Should employers take academic qualifications into consideration when recruiting

This year’s GCSE results for England, Wales and Northern Ireland have shown a significant fall which may lead employers to question whether they should take such academic qualifications into consideration when recruiting. 

There really is no conclusive answer to that question as this depends entirely on the job role in question and if the qualification is truly essential, desirable or not needed at all, in order for the job role to be carried out effectively.

Obviously, academic qualifications are pre-requisites for some professions certain jobs in the legal profession. So therefore employers must take these into consideration when recruiting and can ask any prospective employee for evidence of these qualifications to ensure they are qualified to do the job.

Some employers seek qualifications for kudos, for example a degree from a red brick university, or that all their employees have achieved a first class degree. Employers should think seriously about requesting qualifications for this purpose only it does not make sense to do this if the job role is not dependent on this criteria and an employer may overlook the perfect person for the job.

There are many people who work in professional fields who are qualified by experience only and do not hold any academic qualifications. This may sometimes be seen as a barrier at recruitment stage but is often an advantage. Some employers prefer to recruit people who have more experience in the field they are recruiting in and would prefer to hire someone with three years work experience rather than another person who has spent the same three years at university. There are huge numbers of people who look at vocational qualifications rather than academic, and this is another angle for employers to consider.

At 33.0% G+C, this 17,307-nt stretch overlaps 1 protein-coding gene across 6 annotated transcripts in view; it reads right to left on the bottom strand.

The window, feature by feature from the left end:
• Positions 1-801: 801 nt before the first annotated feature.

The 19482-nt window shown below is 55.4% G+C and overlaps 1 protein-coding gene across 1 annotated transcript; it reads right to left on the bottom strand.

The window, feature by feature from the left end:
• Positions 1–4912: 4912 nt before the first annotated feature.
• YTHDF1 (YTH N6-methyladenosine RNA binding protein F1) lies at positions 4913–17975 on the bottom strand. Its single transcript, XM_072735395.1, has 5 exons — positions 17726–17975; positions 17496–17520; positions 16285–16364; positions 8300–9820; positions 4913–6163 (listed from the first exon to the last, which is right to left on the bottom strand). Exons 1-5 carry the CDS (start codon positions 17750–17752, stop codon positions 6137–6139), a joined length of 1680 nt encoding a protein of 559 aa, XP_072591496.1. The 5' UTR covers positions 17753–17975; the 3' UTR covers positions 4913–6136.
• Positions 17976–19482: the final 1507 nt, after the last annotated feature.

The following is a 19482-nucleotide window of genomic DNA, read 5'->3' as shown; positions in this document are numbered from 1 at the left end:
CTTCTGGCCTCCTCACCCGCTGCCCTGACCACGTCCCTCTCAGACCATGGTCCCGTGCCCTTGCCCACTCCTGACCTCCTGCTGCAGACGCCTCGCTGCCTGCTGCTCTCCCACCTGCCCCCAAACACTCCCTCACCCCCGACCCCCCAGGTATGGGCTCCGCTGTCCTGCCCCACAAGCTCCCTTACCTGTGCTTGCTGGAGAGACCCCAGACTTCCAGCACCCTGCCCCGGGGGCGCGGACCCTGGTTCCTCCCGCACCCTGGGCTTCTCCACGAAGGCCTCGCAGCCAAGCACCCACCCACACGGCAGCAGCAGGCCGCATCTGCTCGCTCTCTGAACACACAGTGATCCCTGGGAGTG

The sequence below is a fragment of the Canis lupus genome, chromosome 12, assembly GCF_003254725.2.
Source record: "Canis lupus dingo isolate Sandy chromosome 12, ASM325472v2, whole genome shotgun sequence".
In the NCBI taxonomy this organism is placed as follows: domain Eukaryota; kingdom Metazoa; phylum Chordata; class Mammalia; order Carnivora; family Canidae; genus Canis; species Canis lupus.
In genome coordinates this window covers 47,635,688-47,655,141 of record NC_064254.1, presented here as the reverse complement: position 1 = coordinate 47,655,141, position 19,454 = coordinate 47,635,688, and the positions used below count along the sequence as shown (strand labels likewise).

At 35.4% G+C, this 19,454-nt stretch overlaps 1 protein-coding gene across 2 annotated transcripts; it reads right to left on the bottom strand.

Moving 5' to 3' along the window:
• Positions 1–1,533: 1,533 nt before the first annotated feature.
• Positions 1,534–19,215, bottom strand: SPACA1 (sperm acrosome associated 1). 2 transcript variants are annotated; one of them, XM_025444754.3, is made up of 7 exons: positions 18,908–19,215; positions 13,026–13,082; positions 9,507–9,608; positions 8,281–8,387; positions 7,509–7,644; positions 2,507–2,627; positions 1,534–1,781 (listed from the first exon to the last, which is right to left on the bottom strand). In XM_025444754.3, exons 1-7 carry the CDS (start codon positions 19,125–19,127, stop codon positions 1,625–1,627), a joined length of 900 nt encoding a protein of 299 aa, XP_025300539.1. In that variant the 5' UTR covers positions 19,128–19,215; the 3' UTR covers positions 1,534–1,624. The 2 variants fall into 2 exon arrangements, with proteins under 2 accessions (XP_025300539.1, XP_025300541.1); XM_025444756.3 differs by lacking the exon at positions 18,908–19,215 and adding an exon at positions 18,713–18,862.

Employers should not forget the vital, softer skills required that employees gather with work experience rather than through an academic qualification. These are skills that include communication, organisation, time management and flexibility which can make up a major proportion of a job role.

To summarise, employers should consider which qualifications are relevant and are essential for the job role to be carried out effectively to avoid missing out on candidates that have other important skills which mean the job role can be carried out as effectively.

Alan Price is HR director at Peninsula.

Image: Shutterstock

Meanwhile, candidates have quickly become more demanding, making the recruitment process harder for bosses. But with their pet peeves at hand, you can ensure you give potential staff a great first impression.

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